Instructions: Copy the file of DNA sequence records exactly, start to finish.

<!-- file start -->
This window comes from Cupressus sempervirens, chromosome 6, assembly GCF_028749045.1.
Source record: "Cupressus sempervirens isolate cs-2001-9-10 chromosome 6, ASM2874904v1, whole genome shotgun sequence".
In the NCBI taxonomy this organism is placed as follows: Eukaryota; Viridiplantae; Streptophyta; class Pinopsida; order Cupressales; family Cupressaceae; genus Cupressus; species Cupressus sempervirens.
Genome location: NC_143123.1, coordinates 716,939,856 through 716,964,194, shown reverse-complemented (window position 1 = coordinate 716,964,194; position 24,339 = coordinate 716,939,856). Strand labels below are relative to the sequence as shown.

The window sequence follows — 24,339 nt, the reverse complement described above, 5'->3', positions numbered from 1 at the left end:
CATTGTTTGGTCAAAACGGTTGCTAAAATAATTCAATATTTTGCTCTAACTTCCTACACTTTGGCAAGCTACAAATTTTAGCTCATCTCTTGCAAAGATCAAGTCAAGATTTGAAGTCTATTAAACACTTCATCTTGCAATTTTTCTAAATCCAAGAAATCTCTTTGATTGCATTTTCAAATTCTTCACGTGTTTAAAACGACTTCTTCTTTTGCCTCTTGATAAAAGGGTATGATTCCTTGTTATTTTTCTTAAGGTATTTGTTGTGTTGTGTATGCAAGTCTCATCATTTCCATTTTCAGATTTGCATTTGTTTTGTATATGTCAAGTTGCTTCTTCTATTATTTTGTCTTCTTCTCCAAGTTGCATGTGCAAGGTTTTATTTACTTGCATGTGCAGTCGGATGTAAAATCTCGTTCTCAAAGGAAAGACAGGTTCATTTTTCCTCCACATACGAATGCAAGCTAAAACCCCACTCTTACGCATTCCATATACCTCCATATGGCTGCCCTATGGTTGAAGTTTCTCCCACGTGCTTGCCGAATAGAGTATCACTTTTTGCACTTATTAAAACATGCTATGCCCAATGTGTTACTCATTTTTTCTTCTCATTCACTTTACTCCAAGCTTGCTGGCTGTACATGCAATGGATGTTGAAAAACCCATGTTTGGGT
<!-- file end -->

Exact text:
This window comes from Cupressus sempervirens, chromosome 6, assembly GCF_028749045.1.
Source record: "Cupressus sempervirens isolate cs-2001-9-10 chromosome 6, ASM2874904v1, whole genome shotgun sequence".
In the NCBI taxonomy this organism is placed as follows: Eukaryota; Viridiplantae; Streptophyta; class Pinopsida; order Cupressales; family Cupressaceae; genus Cupressus; species Cupressus sempervirens.
Genome location: NC_143123.1, coordinates 716,939,856 through 716,964,194, shown reverse-complemented (window position 1 = coordinate 716,964,194; position 24,339 = coordinate 716,939,856). Strand labels below are relative to the sequence as shown.

The window sequence follows — 24,339 nt, the reverse complement described above, 5'->3', positions numbered from 1 at the left end:
CATTGTTTGGTCAAAACGGTTGCTAAAATAATTCAATATTTTGCTCTAACTTCCTACACTTTGGCAAGCTACAAATTTTAGCTCATCTCTTGCAAAGATCAAGTCAAGATTTGAAGTCTATTAAACACTTCATCTTGCAATTTTTCTAAATCCAAGAAATCTCTTTGATTGCATTTTCAAATTCTTCACGTGTTTAAAACGACTTCTTCTTTTGCCTCTTGATAAAAGGGTATGATTCCTTGTTATTTTTCTTAAGGTATTTGTTGTGTTGTGTATGCAAGTCTCATCATTTCCATTTTCAGATTTGCATTTGTTTTGTATATGTCAAGTTGCTTCTTCTATTATTTTGTCTTCTTCTCCAAGTTGCATGTGCAAGGTTTTATTTACTTGCATGTGCAGTCGGATGTAAAATCTCGTTCTCAAAGGAAAGACAGGTTCATTTTTCCTCCACATACGAATGCAAGCTAAAACCCCACTCTTACGCATTCCATATACCTCCATATGGCTGCCCTATGGTTGAAGTTTCTCCCACGTGCTTGCCGAATAGAGTATCACTTTTTGCACTTATTAAAACATGCTATGCCCAATGTGTTACTCATTTTTTCTTCTCATTCACTTTACTCCAAGCTTGCTGGCTGTACATGCAATGGATGTTGAAAAACCCATGTTTGGGT